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Guiding Lights: The People Who Lead Us Toward Our Purpose in Life Kindle Edition

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Length: 240 pages

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Editorial Reviews

From Publishers Weekly

"We are all teachers," writes former Clinton speechwriter and author of The Accidental Asian. We all have something of value to transmit to others, and Liu has a new spin on how best to do it. Having spent two years talking with official and informal instructors and their students from all walks of life, Liu arrived at five strategies he believes are integral to teaching. These include receiving before transmitting—that is, tuning in to the student's unique qualities and motivations; unblocking and unlocking—helping students overcome their inner obstacles; and zooming in and out—breaking the subject down and then connecting it other matters. A good teacher himself, Liu embeds his lessons in narratives, e.g., following a baseball pitching coach through a season and tracking Jocelyn Wong's climb up the career ladder at Procter & Gamble thanks to a supervisor who was able to see and release the creative passion Wong had suppressed. Liu is a skillful writer and has homed in on points that can help anyone who teaches, whether a parent, a professional mentor or just an older and wiser friend. But he's also a good storyteller, and his anecdotes are frequently more illustrative of great teaching than his theories.
Copyright © Reed Business Information, a division of Reed Elsevier Inc. All rights reserved.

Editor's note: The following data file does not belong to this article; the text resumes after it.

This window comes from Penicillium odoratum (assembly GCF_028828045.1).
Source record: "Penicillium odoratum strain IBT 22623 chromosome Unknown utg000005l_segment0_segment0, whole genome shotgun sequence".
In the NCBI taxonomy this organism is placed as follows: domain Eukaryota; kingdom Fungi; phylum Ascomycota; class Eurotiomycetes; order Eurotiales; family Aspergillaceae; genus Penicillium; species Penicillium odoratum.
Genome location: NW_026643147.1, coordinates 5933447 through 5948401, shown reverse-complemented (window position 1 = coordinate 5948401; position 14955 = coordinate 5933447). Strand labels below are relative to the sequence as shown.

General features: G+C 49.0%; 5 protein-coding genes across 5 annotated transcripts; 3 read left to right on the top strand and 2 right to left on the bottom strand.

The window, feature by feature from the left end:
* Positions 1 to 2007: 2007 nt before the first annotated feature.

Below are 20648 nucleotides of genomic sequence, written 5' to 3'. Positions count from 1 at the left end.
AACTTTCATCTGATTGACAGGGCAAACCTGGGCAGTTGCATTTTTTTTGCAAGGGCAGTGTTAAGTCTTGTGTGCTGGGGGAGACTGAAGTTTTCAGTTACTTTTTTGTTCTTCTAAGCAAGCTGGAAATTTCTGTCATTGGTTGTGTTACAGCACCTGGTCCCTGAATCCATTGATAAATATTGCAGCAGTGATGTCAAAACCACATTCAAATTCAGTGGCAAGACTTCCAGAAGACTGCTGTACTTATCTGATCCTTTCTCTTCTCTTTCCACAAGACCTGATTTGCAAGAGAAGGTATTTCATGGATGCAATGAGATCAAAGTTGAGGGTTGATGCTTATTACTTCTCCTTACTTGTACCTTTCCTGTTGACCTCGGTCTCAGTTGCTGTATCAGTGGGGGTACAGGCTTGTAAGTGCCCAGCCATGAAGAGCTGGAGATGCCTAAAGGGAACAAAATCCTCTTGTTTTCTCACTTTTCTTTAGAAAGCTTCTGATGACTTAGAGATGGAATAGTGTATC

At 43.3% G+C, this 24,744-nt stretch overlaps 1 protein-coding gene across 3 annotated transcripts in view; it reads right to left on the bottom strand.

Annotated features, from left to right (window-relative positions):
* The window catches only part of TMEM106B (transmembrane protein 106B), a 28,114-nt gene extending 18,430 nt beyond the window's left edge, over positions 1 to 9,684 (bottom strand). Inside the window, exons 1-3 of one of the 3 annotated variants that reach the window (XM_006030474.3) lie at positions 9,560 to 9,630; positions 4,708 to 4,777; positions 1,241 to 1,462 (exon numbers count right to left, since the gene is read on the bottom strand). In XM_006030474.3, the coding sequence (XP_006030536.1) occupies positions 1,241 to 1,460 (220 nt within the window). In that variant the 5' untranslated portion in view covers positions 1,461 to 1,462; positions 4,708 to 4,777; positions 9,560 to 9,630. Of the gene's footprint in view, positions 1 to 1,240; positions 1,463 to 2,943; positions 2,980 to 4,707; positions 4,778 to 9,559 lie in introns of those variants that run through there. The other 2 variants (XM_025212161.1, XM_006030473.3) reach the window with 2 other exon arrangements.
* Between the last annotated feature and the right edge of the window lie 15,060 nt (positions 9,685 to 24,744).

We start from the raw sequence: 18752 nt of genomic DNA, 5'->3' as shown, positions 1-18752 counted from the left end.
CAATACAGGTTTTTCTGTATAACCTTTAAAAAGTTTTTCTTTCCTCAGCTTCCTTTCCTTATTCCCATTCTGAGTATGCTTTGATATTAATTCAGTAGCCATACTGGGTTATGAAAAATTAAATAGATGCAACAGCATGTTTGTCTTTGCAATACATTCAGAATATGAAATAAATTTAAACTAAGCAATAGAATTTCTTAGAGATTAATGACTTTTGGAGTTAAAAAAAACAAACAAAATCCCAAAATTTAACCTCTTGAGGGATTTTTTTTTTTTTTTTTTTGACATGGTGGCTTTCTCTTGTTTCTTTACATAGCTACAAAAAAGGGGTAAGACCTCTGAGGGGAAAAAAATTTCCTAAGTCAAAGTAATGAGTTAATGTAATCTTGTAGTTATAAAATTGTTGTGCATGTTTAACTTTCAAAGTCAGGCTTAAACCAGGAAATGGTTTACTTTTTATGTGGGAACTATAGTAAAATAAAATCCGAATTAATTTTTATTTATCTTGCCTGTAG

From Booklist

This book documents the stories of 15 mentors as well as the very personal journey of a former Clinton speechwriter, journalist, and author (The Accidental Asian, 1998). Two years in the researching and writing, this is a riveting analytical description of how great teachers made a difference and how they work their magic. The 15 stories are as disparate as American lives: Ivana Chubbuck, a Hollywood acting coach, who's instructed Halle Berry and Eriq LaSalle; eurhythmics teacher Bob Abramson, who helps students release their inner musician; and chef Alice Waters, of Berkeley's Chez Panisse, who gives to youngsters a real sense of what food and agriculture mean. The five common lessons that Liu extracts are, perhaps, not world shattering, but they do help define and refine what the best of mentors should be: one-on-one listeners, unblockers of barriers and negative self-images, interpreters of commingling relationships, designers of great cultures, and enablers of role switching, allowing students to experience teaching. The very worthwhile outcome of 24 months of thought and study. Barbara Jacobs